As a triathlete, your body needs more energy than others. Whether you are running a marathon or training for one, you will be going through more energy than what a normal person uses up in one day. That means that you need to eat more but it is what you consume and how that will determine your performance.
Before you train…
Nutrition for triathletes starts way before the training so that you have enough energy to power through it. This includes remaining hydrated enough to encourage nutrient absorption. In addition, you cannot miss meals at all. If your training starts early in the morning, skipping out on breakfast just to get a couple more minutes of sleep in will only backfire.
To kick start your body into gear, drink a glass of water or a fruit smoothie as soon as you get up. This will hydrate your body after a night’s sleep. Plus, your breakfast should have proteins and carbs to balance it out. Some good examples of this sort of breakfast include:
- Scrambled or poached eggs tomatoes.
- Porridge with fruit or milk
- Bran bread
- Low fat milk
- Lean bacon.
As far as nutrition for triathlon training goes, you can have caffeine with your breakfast as well. The caffeine hit will make you alert especially if you do not have time to have a proper breakfast. Cereal bars are also a good option if you are low on energy in the morning.
Feed your immune system
When your workouts increase in intensity that means you are doing damage to it. To protect yourself from any adverse conditions, you need to ensure your immune system remains healthy. You can do that by introducing a lot of produce or vegetables in your diet.
If you fall sick a lot or just feel down, then you should consider taking multivitamins to boost your energy levels and increase healing. Plus, make sure you get at least 8 hours of sleep at night so that you have ample time to recover from your triathlon workouts. Besides healing the damage done to the body, the rest will help your nervous system recover fast.
Fuel up on protein
Protein is essential for all endurance athletes and tantamount for triathletes. It contributes to muscle growth and encourages the growth of new ones as well. However, you can get the amount you need if your diet is well balanced. Generally, you need at least 2 grams body mass per day. If you are training heavily, then you might need to add more protein but in small portions so that your body can recover after exercising.
If your protein intake is not sufficient or you are reducing your diet, you will feel the effects. You will start losing energy faster and will not benefit much from your training either.
On race day…
On the day of the big event, you need to fuel up. Your diet should include carbs that are low in fiber and a small dose of protein that can stabilize your sugar levels. Plain toast with peanut butter along with fruit juice, mango and yogurt should suffice. An energy bar can also do wonders for your energy levels on that day.
Try to have breakfast at least 2 hours before the race so that your food can digest without competing for oxygen with the rest of the body. 300 calories takes at least an hour to metabolize so plan accordingly. During the race, you need to ensure your body’s stock of carbs does not run out prematurely. No matter the duration of the race, you need to take at least 100 calories of carbohydrates with water 15 minutes beforehand.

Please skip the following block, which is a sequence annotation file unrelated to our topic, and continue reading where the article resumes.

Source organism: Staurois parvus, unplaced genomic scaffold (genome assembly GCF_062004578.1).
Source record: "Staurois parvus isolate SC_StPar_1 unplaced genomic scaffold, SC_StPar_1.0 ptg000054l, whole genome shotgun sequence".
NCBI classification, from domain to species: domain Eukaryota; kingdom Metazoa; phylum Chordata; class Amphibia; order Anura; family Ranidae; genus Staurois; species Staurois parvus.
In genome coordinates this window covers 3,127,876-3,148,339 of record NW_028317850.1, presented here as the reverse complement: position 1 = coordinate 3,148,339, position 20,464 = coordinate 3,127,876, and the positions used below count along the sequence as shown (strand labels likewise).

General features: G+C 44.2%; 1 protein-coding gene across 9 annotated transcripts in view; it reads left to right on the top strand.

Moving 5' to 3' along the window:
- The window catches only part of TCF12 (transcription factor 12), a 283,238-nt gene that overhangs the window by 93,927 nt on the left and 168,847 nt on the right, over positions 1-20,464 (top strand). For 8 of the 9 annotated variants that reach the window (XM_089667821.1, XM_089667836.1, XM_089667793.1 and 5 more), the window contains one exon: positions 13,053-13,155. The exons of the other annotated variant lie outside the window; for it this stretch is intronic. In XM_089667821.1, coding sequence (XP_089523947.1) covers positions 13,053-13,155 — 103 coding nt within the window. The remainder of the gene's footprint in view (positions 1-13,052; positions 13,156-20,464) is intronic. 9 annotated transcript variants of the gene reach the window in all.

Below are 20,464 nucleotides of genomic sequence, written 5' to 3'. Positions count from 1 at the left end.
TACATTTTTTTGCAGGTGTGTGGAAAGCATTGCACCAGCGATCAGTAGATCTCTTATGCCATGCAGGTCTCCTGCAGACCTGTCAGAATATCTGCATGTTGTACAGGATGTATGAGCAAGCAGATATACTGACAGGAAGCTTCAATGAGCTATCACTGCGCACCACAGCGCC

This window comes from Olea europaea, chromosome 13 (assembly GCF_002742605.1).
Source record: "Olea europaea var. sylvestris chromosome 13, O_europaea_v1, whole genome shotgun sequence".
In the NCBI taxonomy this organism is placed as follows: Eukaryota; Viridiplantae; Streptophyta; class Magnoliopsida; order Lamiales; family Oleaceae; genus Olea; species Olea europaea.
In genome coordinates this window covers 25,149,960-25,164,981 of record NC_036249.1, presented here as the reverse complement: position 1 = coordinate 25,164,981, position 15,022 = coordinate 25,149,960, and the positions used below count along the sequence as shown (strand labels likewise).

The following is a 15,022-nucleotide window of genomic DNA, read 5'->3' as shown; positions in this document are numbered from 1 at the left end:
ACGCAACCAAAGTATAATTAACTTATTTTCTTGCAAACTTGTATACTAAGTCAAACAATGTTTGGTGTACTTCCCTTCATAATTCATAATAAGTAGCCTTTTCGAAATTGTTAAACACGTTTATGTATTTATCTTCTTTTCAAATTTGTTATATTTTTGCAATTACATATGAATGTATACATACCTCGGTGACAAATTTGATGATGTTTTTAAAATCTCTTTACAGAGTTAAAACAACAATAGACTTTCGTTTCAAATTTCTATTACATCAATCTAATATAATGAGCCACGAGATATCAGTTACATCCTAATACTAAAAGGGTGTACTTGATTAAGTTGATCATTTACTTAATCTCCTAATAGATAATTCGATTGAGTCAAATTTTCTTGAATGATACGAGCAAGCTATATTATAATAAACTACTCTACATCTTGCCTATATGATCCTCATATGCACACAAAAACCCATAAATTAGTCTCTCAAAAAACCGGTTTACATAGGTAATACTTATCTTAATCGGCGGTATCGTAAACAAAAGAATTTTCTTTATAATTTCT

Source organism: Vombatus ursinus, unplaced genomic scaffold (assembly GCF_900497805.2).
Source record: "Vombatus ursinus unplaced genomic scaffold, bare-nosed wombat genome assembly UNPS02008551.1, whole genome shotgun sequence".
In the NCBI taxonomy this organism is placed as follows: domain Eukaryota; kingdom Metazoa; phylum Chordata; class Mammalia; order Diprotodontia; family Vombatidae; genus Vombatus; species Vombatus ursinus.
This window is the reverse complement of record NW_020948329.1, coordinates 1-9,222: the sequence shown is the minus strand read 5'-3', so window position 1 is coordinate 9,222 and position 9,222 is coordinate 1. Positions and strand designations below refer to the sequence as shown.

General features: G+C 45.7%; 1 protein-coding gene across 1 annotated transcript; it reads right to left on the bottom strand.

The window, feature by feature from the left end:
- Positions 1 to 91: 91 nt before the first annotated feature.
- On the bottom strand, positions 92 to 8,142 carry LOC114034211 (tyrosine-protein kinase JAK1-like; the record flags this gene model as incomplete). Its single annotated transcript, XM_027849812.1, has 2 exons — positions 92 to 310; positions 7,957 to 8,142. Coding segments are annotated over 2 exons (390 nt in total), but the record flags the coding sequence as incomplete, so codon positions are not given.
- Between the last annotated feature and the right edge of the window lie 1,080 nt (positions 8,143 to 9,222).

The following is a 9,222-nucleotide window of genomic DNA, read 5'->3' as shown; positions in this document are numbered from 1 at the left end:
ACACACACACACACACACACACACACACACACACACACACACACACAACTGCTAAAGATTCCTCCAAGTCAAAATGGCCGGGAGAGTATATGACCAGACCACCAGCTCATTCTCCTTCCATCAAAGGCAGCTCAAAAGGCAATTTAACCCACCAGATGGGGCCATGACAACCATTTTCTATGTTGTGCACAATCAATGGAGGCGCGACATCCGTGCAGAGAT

If the race is short, your natural source of glycogen should be enough to see you through it but not in longer ones. This is necessary to remember when the swimming starts. It’s the longest and most arduous parts of the race so you have to have a good breakfast before the race. This should be followed by some calorie intake before you enter the water so that you have enough energy for the rest of the race.
If you do a good job fuelling your body before the big race, you will not be in danger of burning out. Your body will have enough energy reserves to last throughout the race with regular refuels in the middle.
Don’t forget those electrolytes!
Contrary to popular belief, electrolytes and sodium are not the same. The former is actually a number of different salts put together such as magnesium, calcium, chloride, bicarbonate etc. These elements are necessary in the body because they ensure it remains hydrated and muscles remain functional. How hard you are racing along with weather conditions will also impact the amount you need. You can replenish them with water, but fruit juices will also be suitable.
The key to the best training and nutrition plan for triathletes is focus. You cannot skimp on meals, eat too much or binge. To maintain a balanced diet and exercise plan, write down everything you need to do in a journal and stick to it. This includes your daily intake and the food you eat along with their calorie count. Plus, make a habit of drinking water at regular intervals so that you are not tempted to skip water spots during your race.
This is the biggest mistake you can make. If you do not drink enough, you will be in constant danger of muscle cramps and burn outs way before the finish line. It can also slow you down significantly so make sure to grab a cup at each fuelling station.
Nutrition for triathlon athletes is quite unlike any other diet regime. Besides being high in calories, the volume is significantly larger but in short intervals. In order to maintain it, consulting a trained nutritionist who specializes in treating endurance athletes is a good idea.